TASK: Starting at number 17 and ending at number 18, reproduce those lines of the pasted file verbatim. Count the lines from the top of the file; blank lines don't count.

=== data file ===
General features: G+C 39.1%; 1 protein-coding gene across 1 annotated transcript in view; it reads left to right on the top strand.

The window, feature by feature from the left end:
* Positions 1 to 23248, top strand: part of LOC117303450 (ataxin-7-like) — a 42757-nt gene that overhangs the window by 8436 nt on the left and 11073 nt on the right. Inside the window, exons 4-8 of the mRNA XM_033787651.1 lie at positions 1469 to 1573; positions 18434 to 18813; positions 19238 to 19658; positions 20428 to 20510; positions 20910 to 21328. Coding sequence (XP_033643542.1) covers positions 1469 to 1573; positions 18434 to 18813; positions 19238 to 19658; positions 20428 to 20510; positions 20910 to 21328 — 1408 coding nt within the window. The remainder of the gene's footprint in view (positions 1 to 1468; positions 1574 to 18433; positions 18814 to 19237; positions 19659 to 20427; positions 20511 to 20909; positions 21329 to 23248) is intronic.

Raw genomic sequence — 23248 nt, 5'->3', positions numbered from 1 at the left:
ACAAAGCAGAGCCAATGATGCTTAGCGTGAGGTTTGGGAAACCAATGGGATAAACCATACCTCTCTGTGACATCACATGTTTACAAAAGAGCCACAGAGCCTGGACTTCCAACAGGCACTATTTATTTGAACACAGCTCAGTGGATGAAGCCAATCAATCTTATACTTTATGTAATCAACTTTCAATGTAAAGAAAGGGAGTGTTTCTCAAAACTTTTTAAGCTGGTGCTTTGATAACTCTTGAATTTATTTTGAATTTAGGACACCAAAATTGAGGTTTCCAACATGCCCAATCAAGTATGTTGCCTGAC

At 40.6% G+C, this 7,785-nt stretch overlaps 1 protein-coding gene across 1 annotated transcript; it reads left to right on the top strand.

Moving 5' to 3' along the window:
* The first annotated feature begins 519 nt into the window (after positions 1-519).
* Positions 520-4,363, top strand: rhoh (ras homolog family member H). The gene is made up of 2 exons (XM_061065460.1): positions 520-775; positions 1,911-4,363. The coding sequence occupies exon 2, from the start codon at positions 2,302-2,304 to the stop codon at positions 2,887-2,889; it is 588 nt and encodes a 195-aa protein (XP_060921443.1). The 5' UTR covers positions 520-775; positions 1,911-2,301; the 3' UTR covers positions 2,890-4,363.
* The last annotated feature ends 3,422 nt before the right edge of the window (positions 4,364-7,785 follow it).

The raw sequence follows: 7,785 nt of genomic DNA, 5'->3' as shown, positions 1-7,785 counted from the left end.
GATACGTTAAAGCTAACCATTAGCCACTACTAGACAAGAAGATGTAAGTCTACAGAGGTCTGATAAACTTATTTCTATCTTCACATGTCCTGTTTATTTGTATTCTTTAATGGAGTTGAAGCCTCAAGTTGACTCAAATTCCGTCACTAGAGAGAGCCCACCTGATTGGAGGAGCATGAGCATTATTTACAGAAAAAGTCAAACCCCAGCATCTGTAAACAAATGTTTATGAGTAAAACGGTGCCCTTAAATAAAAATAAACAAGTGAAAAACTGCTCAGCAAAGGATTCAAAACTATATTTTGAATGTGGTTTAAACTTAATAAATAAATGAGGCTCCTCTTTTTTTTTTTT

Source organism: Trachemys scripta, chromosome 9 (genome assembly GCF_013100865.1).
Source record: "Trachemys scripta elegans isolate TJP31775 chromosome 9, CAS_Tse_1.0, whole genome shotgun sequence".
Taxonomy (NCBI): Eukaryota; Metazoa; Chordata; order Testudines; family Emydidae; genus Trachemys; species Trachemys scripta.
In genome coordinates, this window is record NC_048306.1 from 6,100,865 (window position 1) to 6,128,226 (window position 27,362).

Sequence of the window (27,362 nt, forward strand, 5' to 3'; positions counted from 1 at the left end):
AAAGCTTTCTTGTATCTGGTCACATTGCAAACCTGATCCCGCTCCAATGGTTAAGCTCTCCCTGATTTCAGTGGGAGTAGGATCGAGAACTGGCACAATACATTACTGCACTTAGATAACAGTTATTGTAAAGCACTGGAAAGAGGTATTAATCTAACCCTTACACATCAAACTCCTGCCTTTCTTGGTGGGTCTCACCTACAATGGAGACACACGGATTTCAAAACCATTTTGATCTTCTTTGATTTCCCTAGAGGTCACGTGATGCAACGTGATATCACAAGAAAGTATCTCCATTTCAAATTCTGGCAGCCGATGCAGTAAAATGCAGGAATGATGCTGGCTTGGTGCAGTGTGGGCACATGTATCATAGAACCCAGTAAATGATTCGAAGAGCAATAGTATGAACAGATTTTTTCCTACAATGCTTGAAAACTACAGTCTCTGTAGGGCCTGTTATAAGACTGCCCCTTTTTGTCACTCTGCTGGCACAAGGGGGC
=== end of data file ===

Sequence of the window (27,362 nt, forward strand, 5' to 3'; positions counted from 1 at the left end):
AAAGCTTTCTTGTATCTGGTCACATTGCAAACCTGATCCCGCTCCAATGGTTAAGCTCTCCCTGATTTCAGTGGGAGTAGGATCGAGAACTGGCACAATACATTACTGCACTTAGATAACAGTTATTGTAAAGCACTGGAAAGAGGTATTAATCTAACCCTTACACATCAAACTCCTGCCTTTCTTGGTGGGTCTCACCTACAATGGAGACACACGGATTTCAAAACCATTTTGATCTTCTTTGATTTCCCTAGAGGTCACGTGATGCAACGTGATATCACAAGAAAGTATCTCCATTTCAAATTCTGGCAGCCGATGCAGTAAAATGCAGGAATGATGCTGGCTTGGTGCAGTGTGGGCACATGTATCATAGAACCCAGTAAATGATTCGAAGAGCAATAGTATGAACAGATTTTTTCCTACAATGCTTGAAAACTACAGTCTCTGTAGGGCCTGTTATAAGACTGCCCCTTTTTGTCACTCTGCTGGCACAAGGGGGC